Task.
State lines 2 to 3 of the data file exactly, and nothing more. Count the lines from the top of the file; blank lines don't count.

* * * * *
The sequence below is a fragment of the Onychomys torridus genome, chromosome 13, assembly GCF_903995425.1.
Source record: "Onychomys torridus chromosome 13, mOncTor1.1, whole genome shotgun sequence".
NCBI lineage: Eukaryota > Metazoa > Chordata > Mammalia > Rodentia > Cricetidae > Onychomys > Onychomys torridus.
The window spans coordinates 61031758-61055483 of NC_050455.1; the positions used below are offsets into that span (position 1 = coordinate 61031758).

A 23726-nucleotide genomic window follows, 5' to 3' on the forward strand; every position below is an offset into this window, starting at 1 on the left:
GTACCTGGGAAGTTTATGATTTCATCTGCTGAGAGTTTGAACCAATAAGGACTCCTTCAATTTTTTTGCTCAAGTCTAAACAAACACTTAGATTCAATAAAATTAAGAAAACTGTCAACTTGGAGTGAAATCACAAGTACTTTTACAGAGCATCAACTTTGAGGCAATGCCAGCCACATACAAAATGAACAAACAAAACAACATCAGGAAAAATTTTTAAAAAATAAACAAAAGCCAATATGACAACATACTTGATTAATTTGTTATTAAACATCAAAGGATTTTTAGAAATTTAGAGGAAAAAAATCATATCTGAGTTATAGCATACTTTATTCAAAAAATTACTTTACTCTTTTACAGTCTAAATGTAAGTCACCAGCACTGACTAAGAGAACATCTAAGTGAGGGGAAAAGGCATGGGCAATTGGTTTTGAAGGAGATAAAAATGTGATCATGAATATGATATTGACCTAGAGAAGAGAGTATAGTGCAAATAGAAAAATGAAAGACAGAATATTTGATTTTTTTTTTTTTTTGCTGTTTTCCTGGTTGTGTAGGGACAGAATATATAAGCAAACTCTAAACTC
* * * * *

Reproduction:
Source record: "Onychomys torridus chromosome 13, mOncTor1.1, whole genome shotgun sequence".
NCBI lineage: Eukaryota > Metazoa > Chordata > Mammalia > Rodentia > Cricetidae > Onychomys > Onychomys torridus.